pandemic


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Related to pandemic: pandemic disease

pandemic

 [pan-dem´ik]
1. a widespread epidemic of a disease.
2. widely epidemic.

pan·dem·ic

(pan-dem'ik),
Denoting a disease affecting or attacking the population of an extensive region, country, continent, global; extensively epidemic.
[pan- + G. dēmos, the people]

pandemic

(păn-dĕm′ĭk)
adj.
1. Widespread; general.
2. Medicine Epidemic over a wide geographic area and affecting a large proportion of the population: pandemic influenza.
n.
A pandemic disease.

pan·dem·ic

(pan-dem'ik)
Denoting a disease affecting or attacking the population of an extensive region, country, continent; extensively epidemic.
[pan- + G. dēmos, the people]

pandemic

A world-wide EPIDEMIC.

pandemic

(of a disease such as malaria) occurring over a wide geographical area.

Pandemic

A widespread epidemic that affects whole countries or the entire world. There have been seven cholera pandemics since 1817.
Mentioned in: Cholera, Influenza, Plague

pan·dem·ic

(pan-dem'ik)
Denoting a disease affecting or attacking the population of an extensive region, country, continent; extensively epidemic.
[pan- + G. dēmos, the people]
References in periodicals archive ?
4) Examine policy-makers' reflections on the pandemic experiences and pandemic planning.
Certain event characteristics are similar to those seen in historical outbreaks; transmissibility is similar to some estimates for the 1918 flu pandemic, while the ratio of fatalities to cases in certain countries is similar to the 1957 and 1968 flu pandemics.
The Zika virus, for example, has already caused about $3.5 billion in total economic damage in Latin America, and a global pandemic comparable to the Spanish influenza pandemic of 1918 could cause a total of $4 trillion in economic damage, the students estimate.
To explore the spatiotemporal patterns of pandemic related deaths in Chile, we compiled monthly all cause death statistics for 1915-1921 for the 24 administrative provinces from official publications and a variety of sources (21).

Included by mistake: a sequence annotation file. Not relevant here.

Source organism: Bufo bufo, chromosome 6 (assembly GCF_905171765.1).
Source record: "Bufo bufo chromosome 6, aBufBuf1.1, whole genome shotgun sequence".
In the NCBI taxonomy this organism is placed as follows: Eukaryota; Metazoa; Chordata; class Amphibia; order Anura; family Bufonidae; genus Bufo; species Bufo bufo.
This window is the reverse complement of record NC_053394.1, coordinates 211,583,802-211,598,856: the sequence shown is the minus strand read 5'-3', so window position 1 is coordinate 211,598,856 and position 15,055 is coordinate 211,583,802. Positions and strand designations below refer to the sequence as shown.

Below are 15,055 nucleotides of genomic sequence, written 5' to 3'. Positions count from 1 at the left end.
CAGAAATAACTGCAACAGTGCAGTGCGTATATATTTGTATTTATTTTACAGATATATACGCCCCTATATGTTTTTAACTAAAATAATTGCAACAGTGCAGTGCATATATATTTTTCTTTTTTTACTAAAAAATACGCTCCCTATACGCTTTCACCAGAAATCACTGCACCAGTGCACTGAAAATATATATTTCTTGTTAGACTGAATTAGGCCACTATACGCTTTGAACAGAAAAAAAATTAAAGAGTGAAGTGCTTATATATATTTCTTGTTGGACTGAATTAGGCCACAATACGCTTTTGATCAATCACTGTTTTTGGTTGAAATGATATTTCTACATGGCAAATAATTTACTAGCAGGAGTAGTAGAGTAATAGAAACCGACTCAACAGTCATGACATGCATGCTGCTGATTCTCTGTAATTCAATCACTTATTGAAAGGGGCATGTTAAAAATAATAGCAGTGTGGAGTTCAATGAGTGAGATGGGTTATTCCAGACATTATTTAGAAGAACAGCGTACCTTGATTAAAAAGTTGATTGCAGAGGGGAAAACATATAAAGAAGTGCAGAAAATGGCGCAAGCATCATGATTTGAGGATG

In conjunction, Sanofi Pasteur with collaborate with the US government to develop vaccines against other potential pandemic virus strains as they are identified.
Reflecting on the swine flu pandemic, which caused more than 18,000 deaths worldwide, Dr Chan said: "Pandemics are unpredictable and prone to deliver surprises.
In the post- pandemic phase, the new flu virus circulates just as any other seasonal flu virus.
Special Advisor to the WHO Director-General on pandemic influenza
During the 2010 winter of the temperate southern hemisphere, the most active areas of influenza virus transmission have been in South Africa, where the majority of influenza virus detections have been seasonal influenza H3N2 and type B viruses; pandemic influenza virus has been detected there only sporadically.
The committee of influenza experts was set up by the WHO, a United Nations agency, to make recommendations about the pandemic, which emerged in early 2009 in the United States and Mexico and spread around the world in just six weeks.
In a report, it stated that the WHO, EU agencies and national governments' handling of the pandemic had led to a 'waste of large sums of public money, and unjustified scares and fears about the health risks faced by the European public'.
Within H1N1, two strains of virus circulate in humans: a seasonal form and pandemic form of influenza known as swine flu, which has sickened millions and killed thousands of people since it first emerged in North America in the spring of 2009.